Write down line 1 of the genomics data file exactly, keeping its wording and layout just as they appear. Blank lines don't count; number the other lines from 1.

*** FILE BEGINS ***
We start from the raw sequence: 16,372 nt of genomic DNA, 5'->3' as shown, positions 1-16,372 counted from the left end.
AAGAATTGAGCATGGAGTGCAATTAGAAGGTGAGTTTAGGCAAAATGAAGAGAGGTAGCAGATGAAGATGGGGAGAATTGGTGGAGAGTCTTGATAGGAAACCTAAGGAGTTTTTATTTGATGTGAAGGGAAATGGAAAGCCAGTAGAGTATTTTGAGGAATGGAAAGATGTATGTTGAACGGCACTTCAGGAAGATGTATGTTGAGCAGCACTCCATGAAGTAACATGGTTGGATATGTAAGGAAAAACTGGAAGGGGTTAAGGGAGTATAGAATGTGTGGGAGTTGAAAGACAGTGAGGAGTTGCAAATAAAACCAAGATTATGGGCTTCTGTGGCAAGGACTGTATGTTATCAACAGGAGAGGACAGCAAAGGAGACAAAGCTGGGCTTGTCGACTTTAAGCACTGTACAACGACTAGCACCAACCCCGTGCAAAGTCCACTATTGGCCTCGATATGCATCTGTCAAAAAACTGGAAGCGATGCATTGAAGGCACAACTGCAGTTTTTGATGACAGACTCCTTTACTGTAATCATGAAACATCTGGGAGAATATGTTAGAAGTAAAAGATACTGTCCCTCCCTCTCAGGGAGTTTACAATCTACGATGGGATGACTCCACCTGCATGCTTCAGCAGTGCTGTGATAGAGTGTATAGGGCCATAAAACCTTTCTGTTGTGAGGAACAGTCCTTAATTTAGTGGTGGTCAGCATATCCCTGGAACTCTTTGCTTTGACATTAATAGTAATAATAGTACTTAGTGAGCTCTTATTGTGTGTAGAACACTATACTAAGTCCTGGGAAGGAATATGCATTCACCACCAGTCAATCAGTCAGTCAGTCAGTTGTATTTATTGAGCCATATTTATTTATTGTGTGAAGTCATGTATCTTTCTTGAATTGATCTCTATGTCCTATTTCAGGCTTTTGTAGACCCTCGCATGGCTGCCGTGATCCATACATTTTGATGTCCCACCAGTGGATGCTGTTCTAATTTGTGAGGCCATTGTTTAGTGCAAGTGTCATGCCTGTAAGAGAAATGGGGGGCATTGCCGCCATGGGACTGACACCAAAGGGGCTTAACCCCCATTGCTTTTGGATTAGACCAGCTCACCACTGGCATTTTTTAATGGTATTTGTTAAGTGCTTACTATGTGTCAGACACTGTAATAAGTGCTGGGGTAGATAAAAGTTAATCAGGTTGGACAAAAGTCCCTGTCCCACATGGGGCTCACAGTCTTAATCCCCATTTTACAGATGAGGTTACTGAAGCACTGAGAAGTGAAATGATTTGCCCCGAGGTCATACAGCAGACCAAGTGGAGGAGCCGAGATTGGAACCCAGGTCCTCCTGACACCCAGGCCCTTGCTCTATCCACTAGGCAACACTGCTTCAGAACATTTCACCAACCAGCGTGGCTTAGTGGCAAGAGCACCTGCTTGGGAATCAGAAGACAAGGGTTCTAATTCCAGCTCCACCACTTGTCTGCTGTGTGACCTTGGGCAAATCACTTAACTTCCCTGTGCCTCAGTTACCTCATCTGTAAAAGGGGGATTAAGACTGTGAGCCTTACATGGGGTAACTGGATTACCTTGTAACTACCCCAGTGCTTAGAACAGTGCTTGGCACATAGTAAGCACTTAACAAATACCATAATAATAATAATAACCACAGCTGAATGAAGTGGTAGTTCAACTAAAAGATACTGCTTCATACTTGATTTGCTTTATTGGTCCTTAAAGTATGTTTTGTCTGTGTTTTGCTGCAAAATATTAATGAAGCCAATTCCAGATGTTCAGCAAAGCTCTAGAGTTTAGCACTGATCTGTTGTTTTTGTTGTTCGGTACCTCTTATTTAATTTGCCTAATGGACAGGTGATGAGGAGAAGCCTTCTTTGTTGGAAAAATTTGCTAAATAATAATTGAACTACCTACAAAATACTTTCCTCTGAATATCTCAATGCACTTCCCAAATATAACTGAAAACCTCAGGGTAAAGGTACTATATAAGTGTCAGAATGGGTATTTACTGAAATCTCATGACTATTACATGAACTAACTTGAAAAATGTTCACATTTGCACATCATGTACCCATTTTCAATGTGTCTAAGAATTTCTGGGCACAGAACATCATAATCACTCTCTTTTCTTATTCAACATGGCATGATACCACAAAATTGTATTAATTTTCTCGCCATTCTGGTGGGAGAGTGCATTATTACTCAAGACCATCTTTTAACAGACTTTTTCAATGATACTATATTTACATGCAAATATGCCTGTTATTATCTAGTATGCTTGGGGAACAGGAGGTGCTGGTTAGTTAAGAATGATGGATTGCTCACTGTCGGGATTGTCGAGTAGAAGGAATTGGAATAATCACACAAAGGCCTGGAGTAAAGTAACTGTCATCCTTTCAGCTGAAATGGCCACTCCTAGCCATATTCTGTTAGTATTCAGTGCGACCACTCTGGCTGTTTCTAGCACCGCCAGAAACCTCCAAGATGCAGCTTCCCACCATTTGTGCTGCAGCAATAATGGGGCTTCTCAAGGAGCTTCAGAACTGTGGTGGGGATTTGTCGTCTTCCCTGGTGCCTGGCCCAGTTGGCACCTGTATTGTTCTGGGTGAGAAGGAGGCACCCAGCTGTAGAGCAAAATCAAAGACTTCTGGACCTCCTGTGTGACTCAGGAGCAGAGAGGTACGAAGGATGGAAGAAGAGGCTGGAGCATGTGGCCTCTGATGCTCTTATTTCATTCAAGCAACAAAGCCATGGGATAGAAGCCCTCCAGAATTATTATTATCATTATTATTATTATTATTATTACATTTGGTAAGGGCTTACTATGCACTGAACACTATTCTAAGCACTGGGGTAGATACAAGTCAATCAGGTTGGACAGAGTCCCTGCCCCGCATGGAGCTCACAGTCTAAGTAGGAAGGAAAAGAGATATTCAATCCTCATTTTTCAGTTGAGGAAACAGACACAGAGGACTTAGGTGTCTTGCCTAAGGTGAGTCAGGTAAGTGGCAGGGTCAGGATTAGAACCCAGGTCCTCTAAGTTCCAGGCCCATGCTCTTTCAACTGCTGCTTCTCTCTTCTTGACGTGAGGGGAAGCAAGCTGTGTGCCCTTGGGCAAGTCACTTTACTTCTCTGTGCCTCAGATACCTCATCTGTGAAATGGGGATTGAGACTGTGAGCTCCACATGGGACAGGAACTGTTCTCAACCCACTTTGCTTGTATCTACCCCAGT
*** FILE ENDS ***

We start from the raw sequence: 16,372 nt of genomic DNA, 5'->3' as shown, positions 1-16,372 counted from the left end.